Preact is ideal for Progressive Web Apps focused on performance and a small package size. The difference is especially pronounced for single-page web apps, in which Preact can handily beat both React and Vue. That being said, the performance benefits aren’t always so pronounced. Benchmarks don’t always reflect the performance of real-world applications. In reality, the difference in loading times becomes increasingly negligible in larger projects. Developers of larger applications may well choose React or Vue.js for their features, and accept the size and performance cost. In their case, user experience matters most.

Widgets and small components

Apart from full websites, you can use Preact to great effect in building widgets to embed functionality in other websites. If you are worried about adding a React widget that drags the entire web page’s performance down with it, Preact is a perfect fit.

Desktop and mobile applications

You can also use Preact to make lightweight desktop and mobile apps with Electron. If you’ve built an app with Electron and React, doing the same with Preact is a fairly simple process.


Why is Preact so much smaller than React?

Preact doesn’t attempt to match React on functionality. Preact provides enough for all but the largest and most complex web projects. Its team was also able to cut a lot of React’s excess by dispensing with its synthetic event system and using native browser methods instead. It may come as no surprise that Preact creator Jason Miller is a skilled code golfer.

How much faster is Preact compared to React?

Preact’s performance potential is most pronounced on small projects and packages, especially when compared to React. Its Progressive Web App prowess also helps it score particularly well in Lighthouse tests, where a high score generally means superior user experience and SEO potential. The size difference can offer real benefits in initial loading times, especially when targeting slow internet connections.

Nevertheless, there’s no clear winner. As your projects become larger, it’ll become more difficult to tell the two apart performance-wise. If you were to port a complex React project into Preact, you’d perhaps need to tack on so many add-ons that any performance boost would be offset. If you do get curious, preact-compat makes it quite easy for you to test out a React codebase.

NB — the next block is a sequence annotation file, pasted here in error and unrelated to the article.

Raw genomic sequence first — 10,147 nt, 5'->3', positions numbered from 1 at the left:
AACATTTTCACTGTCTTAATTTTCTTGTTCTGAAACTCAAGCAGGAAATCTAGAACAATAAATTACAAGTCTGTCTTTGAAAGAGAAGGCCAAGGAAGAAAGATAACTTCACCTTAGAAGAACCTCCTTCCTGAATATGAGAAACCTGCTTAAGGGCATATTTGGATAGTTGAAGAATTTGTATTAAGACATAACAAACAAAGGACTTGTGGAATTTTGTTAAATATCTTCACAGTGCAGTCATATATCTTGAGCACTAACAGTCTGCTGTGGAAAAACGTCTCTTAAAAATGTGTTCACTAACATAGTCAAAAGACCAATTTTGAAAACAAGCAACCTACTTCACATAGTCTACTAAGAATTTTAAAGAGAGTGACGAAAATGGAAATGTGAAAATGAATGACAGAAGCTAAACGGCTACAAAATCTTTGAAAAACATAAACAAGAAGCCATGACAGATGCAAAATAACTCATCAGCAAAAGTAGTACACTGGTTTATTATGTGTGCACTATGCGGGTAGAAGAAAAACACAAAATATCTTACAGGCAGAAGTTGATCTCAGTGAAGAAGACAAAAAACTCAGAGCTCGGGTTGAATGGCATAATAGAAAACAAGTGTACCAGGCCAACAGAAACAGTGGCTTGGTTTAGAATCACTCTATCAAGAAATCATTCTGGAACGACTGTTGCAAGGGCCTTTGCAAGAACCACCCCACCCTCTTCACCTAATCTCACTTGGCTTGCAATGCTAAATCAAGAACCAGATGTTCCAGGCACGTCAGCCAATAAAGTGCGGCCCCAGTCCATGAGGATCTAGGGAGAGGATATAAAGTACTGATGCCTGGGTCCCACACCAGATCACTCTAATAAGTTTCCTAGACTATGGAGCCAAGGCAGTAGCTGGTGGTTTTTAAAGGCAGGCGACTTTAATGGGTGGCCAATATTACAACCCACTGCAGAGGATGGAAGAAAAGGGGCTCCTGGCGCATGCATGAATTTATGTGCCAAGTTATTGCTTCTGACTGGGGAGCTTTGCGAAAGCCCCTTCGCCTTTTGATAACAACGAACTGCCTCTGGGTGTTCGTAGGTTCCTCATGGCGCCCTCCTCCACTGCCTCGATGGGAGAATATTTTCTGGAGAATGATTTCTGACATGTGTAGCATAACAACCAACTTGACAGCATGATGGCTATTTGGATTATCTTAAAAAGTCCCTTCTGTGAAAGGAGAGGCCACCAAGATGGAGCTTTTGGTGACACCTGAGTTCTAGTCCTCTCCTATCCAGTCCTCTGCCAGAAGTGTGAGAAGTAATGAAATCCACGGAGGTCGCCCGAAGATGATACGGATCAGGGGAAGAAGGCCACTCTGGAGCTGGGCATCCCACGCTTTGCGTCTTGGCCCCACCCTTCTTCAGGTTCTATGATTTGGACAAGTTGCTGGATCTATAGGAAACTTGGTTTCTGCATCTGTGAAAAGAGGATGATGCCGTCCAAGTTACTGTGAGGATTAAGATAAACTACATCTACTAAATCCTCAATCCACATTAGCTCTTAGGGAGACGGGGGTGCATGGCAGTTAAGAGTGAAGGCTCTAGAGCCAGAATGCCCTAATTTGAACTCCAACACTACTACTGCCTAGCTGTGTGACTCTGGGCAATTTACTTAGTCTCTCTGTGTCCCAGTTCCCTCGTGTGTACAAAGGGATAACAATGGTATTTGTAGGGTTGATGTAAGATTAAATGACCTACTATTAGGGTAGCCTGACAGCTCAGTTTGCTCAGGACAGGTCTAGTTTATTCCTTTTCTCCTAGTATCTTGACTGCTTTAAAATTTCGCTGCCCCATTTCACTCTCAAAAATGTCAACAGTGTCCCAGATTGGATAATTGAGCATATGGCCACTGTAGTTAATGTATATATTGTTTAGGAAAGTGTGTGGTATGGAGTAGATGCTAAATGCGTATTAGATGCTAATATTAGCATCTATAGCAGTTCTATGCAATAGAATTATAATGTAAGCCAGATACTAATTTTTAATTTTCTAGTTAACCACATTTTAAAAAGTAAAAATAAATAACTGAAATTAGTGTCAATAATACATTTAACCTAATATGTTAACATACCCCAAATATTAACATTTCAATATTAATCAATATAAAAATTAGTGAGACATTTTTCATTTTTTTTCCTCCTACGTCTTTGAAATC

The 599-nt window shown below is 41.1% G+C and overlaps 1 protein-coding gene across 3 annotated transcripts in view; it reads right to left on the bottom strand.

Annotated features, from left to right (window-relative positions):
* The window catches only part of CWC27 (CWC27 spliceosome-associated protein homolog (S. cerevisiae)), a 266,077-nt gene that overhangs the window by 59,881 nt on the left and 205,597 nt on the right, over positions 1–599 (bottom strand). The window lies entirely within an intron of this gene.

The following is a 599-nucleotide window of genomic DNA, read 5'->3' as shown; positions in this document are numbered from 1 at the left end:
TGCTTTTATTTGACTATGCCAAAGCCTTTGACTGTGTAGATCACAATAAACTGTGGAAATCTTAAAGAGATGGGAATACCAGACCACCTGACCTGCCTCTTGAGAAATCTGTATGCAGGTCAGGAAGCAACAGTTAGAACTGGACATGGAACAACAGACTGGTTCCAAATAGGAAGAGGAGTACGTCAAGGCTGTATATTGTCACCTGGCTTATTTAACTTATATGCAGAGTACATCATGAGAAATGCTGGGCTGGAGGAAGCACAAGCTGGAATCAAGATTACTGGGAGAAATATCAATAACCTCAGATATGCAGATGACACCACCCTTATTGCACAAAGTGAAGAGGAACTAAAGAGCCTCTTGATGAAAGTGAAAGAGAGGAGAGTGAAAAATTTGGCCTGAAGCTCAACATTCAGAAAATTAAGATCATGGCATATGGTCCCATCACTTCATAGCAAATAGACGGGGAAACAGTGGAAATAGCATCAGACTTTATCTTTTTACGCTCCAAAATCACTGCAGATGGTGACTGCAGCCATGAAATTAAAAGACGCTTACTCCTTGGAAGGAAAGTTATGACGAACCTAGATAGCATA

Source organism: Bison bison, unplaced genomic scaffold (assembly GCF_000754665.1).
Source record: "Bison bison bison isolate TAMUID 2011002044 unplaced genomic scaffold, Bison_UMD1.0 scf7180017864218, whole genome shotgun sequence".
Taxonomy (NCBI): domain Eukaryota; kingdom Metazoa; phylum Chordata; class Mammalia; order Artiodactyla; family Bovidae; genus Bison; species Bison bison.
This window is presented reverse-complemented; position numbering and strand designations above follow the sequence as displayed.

Who created Preact?

Preact is the brainchild of Google developer Jason Miller. He built Preact while trying to grasp the workings of React and Mithril, and decided to keep it small enough to be accessible. It’s now maintained and developed by an international team on GitHub.

Preact receives backing through Open Collective. This allows its backers to contribute to the development process and make meaningful changes and pull requests.

Is Preact suitable for single-page web apps?

Certainly. Preact’s tiny size has led to its being implemented by Lyft, Uber, Groupon,, and Pepsi, among a host of other large organizations. Preact can significantly improve the time-to-paint and time-to-interactive performance of your web app. Treebo saw a 15% decrease in its overall package size after a simple switch from React to Preact. Developers can also draw from React’s mature ecosystem for single-page web apps and use preact-compat to bridge the gaps.


Preact might have a long way to go before reaching the likes of React, Vue, or Angular. But with the clear exception of vanilla JavaScript, few, if any, can offer Preact’s same incredible performance considering its minuscule package size. While using a framework is essential for scaling development, outsourcing optimizations will always result in some cost to your application’s speed and responsiveness. If you want to minimize that cost while retaining nearly all of React’s amenities, Preact is an attractive choice.

However, it’s important to note that Preact’s development history has mostly involved building on preexisting React tools, instead of forging unique ones. Currently, its development team is hard at work on bringing Preact up to speed with React 16’s newest toys. But React developers trying out Preact might yearn for React’s error messages, development tools, and support for createClass.

Nonetheless, you could easily carry skills developed in Preact over to React. So if you’re willing to make some small compromises for the sake of elegance and performance, Preact will deliver tangible rewards.